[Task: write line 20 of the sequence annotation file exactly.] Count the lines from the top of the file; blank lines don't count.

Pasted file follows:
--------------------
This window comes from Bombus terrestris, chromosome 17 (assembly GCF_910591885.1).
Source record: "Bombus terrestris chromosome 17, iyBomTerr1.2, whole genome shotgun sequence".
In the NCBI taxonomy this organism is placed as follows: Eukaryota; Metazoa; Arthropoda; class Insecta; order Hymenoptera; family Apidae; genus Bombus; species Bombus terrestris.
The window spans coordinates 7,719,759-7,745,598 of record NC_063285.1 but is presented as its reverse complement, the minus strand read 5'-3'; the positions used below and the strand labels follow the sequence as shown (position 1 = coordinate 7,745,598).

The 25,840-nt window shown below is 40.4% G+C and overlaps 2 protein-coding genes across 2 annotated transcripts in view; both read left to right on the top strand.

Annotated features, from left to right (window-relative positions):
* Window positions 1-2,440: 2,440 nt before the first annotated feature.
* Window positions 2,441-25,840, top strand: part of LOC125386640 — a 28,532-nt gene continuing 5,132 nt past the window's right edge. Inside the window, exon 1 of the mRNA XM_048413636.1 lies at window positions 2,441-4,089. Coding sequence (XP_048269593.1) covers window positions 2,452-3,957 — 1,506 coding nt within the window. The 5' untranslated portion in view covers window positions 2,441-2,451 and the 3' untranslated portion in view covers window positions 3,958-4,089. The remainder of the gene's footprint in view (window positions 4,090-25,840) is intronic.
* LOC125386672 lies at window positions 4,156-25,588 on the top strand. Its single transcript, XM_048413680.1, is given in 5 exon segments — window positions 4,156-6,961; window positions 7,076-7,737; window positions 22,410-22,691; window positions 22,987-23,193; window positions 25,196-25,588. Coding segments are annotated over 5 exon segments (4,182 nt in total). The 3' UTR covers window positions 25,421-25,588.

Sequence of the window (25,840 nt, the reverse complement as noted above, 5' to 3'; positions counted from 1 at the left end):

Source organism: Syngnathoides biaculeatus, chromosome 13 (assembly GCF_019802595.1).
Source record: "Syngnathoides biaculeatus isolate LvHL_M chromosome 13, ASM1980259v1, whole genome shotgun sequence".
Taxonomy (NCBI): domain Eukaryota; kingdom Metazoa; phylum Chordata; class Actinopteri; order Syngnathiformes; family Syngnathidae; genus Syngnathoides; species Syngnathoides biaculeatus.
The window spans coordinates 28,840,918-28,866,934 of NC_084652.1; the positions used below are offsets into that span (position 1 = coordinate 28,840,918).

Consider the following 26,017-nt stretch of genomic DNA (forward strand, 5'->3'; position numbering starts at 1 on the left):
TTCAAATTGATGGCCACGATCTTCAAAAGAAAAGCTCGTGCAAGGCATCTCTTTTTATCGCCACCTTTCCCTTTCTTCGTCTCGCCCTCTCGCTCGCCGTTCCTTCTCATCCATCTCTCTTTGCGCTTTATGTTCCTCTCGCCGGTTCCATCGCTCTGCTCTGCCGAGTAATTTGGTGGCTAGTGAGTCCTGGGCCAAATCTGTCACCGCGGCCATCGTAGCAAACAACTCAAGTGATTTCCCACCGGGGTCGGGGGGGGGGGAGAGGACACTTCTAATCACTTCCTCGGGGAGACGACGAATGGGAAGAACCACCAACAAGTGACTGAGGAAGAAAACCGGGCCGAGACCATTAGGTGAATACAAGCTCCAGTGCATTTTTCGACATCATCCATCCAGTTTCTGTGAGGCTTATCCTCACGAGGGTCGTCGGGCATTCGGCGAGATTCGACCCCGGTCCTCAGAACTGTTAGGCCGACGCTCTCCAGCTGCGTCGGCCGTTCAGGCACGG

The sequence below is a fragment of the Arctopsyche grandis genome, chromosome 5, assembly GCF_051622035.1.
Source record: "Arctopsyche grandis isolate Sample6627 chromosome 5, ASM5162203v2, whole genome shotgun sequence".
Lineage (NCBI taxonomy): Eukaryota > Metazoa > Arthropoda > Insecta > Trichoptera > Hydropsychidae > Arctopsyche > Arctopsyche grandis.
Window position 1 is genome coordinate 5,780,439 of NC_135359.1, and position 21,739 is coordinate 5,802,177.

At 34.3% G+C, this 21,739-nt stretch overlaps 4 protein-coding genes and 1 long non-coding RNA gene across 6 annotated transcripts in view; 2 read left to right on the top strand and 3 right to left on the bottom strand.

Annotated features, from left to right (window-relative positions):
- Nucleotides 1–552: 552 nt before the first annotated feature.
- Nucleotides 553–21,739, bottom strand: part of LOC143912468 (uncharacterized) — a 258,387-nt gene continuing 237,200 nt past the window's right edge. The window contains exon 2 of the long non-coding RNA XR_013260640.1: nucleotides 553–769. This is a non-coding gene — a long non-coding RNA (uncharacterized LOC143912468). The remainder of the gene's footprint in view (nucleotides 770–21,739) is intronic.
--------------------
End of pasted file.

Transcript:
Window position 1 is genome coordinate 5,780,439 of NC_135359.1, and position 21,739 is coordinate 5,802,177.